5 Young Players Who Are Making The NFL Fun Again

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Todd Gurley of the Los Angeles Rams / Ezra Shaw/Getty Images

It’s 2018 and professional football finds itself as a political battleground, a national health crisis, and the nation’s unrivaled sports TV draw all at once. The 2018 season just so happens to feature the most exciting crop of young players the NFL has seen in a generation. With week one in the books, the rest of season will be the story of these five young players who are giving the beleaguered NFL a much needed blast of energy.

Todd Gurley | Running Back, Los Angeles Rams

For a 24-year-old, Todd Gurley already possesses the awards cabinet of an accomplished veteran. After winning the Offensive ROY award in 2015, he rebounded from a rough 2016 to win the NFL’s Offensive Player of the Year award and the RB1 spot on 2018’s NFL All-Pro team.

If last night’s game proves anything, it’s that Gurley is only getting started. In the season opener, Gurley rushed for 108 yards and caught three passes for 39 yards, including an 18-yard score on a shovel pass.

“That’s what I do,” Gurley said after the game. Gurley remains the leading argument for why a great young player should chill during the preseason.

Jalen Ramsey | Cornerback, Jacksonville Jaguars

Though he’s only a second-year player, Jalen Ramsey has already earned the reputation as one of the game’s best cornerbacks. He’s also well beyond his years as an agitator: “I think [Buffalo Bills draft pick Josh] Allen is trash,” he told GQ earlier this year, with the casual, off-the-cuff grace of a seasoned talker. Many have pegged Ramsey as Deion Sanders’s spiritual successor, a comparison that the pair have only leaned into.

After a high-profile clash with a healthy Odell Beckham Jr. during week one—a matchup that most NFL fans would have paid PPV-level prices to hear mic’d up—Ramsey’s next assignment is the New England Patriots.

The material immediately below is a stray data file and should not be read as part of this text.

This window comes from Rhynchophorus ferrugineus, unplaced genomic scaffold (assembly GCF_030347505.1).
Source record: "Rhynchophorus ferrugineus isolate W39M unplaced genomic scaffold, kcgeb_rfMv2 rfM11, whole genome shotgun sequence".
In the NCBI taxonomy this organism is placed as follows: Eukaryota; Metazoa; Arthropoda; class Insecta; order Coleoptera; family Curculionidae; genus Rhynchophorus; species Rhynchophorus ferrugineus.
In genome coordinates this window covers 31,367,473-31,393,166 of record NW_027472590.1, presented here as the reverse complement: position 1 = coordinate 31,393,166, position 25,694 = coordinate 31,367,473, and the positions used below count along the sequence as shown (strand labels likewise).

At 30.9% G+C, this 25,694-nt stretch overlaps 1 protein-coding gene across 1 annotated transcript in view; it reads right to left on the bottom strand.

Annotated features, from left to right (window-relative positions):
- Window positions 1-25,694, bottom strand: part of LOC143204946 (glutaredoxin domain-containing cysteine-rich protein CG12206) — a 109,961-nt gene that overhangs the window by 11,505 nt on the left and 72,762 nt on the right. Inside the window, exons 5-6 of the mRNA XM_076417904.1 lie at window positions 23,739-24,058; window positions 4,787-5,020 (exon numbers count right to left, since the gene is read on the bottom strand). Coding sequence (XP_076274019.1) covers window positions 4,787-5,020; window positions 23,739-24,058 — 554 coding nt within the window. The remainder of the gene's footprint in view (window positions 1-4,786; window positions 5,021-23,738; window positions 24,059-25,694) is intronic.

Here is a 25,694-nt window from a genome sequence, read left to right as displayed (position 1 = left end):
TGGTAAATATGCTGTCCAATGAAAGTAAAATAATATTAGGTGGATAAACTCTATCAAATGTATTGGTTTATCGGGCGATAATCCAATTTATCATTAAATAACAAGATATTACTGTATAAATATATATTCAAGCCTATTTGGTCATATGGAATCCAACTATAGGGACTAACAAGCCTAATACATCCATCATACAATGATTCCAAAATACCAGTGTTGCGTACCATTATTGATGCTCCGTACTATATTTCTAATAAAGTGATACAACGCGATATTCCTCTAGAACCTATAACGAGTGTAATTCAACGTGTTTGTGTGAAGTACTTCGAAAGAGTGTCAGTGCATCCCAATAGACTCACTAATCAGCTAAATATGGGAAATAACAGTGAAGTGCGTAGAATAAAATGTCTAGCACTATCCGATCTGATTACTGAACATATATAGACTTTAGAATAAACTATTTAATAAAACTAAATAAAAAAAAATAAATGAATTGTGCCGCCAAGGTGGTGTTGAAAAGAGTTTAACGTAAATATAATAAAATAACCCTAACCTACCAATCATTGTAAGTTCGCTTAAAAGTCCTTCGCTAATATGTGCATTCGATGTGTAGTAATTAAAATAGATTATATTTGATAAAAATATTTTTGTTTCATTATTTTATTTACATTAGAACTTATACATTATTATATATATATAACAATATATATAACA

Patrick Mahomes | Quarterback, Kansas City Chiefs

The first thing anyone talks about with Patrick Mahomes is: the dude has a cannon. He threw for 819 yards in a college game against national powerhouse Oklahoma. During this year’s preseason, Mahomes threw a touchdown pass to Tyreek Hill that travelled 69 yards in the air, which was almost a record. If he had thrown that same pass in the regular season, it would have been only the fifth time a 60-plus yard pass was completed in the history of the NFL. It’s no surprise that his arm has genetic precedent: his father is former Major League reliever Pat Mahomes.

In the Chiefs’ offense, which is easily the most fun system in the league, Chiefs head coach Andy Reid will be deploying Mahomes’s arm gradually. Though he made a number of insane, body-twisting throws in Sunday’s win against the Chargers, Reid held Mahomes back on third downs and didn’t ask too much of the second-year player, who was making only his second start evert. Once the trust is there, especially with the Chiefs’ offensive weapons… bombs away.

Marcus Peters | Cornerback, Los Angeles Rams

Marcus Peters plays with an edge. While his aggressiveness has sometimes cost him—reactions to this attitude likely led to Peters’s premature exit from Kansas City—Peters is likely to thrive in Rams head coach Sean McVay’s player-friendly culture. Paired with another ballhawk, the similarly live-wired Aqib Talib, the Rams’ starting corners form the most exciting unit in the league.

While Peters has made plenty of noise within the NFL, he’s also been an active presence in Oakland’s community. Peters is mentored by Marshawn Lynch, and when Lynch is done playing, Peters will carry the torch for his hometown community of Oakland.

Jimmy Garoppolo, Quarterback, 49ers

Before Sunday’s loss to the Minnesota Vikings—who made the NFC title game last year—Jimmy Garoppolo hadn’t lost a game. Much has been made of the big contract the 49ers tendered in the offseason, but it’s not Garoppolo's fault that the market lined up for him. In his short time as a starter, even factoring in a subpar performance against Minnesota, Garoppolo already looks like the real deal:

Think of Garoppolo as a young, potential Tom Brady—without all the baggage.

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